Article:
Zastrow and May are scheduled to start the second and third games, respectively.
While piggy backing can take some pressure off the pen, particularly in the middle innings, that doesn’t mean they’re being let off the hook.
“They need to be able to make their pitches, their quality pitches when they’re making those mistakes,” Hale said.
Davis makes midseason list
Junior left fielder Chase Davis has strengthened his case to be Arizona’s latest first-round draft pick, and his play this season has also landed him a spot on the Golden Spikes Award midseason watch list.
Davis’ 29 homers for his career are two shy of the top 10 in school history, a list he’d already be on had he been limited to just one start as a freshman in 2021. His 11 this season are second-most in the Pac-12, one behind Washington’s Will Simpson.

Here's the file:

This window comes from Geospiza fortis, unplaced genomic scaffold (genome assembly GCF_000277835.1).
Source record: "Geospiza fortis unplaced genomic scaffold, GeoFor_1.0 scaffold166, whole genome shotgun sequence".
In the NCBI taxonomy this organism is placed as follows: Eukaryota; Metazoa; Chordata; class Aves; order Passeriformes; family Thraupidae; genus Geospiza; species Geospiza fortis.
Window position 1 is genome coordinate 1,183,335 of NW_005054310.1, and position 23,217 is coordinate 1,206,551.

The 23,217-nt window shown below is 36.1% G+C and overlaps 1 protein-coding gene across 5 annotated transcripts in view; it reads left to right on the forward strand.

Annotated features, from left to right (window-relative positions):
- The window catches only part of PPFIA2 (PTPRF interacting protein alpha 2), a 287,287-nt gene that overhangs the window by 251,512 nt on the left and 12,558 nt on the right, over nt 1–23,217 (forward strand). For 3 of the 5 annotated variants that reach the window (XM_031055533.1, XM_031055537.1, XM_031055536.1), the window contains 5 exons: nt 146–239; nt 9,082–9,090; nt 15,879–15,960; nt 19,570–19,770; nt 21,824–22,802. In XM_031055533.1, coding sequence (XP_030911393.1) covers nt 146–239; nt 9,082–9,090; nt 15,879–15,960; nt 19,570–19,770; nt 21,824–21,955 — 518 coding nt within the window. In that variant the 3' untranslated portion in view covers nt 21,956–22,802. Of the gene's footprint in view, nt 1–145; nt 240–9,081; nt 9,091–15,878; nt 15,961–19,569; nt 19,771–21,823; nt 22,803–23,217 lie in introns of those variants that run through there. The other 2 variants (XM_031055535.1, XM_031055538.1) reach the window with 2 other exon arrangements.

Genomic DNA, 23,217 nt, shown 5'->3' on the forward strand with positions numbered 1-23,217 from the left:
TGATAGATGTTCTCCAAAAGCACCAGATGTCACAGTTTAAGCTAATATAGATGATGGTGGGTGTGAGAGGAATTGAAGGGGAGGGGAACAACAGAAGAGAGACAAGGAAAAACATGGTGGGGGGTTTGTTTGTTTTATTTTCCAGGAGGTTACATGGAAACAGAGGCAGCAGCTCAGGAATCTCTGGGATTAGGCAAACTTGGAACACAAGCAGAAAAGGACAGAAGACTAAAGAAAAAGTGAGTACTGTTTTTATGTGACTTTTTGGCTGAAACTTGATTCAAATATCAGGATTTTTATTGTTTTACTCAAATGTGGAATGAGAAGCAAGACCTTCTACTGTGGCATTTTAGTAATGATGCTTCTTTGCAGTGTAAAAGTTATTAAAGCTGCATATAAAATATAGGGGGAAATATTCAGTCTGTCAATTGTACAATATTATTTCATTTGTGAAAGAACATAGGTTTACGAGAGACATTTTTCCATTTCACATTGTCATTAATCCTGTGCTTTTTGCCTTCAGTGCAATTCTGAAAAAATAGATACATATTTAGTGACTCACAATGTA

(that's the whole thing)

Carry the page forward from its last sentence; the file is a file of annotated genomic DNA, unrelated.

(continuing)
Hale said third baseman Tony Bullard is a “full go” after missing the past five games with a concussion. The fifth-year senior is hitting only .203 with one home run and four RBI in 18 games, but his play at the hot corner has been a huge part of Arizona’s improved defense in 2023.
Arizona’s .976 fielding percentage is 53rd nationally, but during that 5-game absence the Wildcats had five errors and freshman Mason White wasn’t able to make some of the plays at third that Bullard has.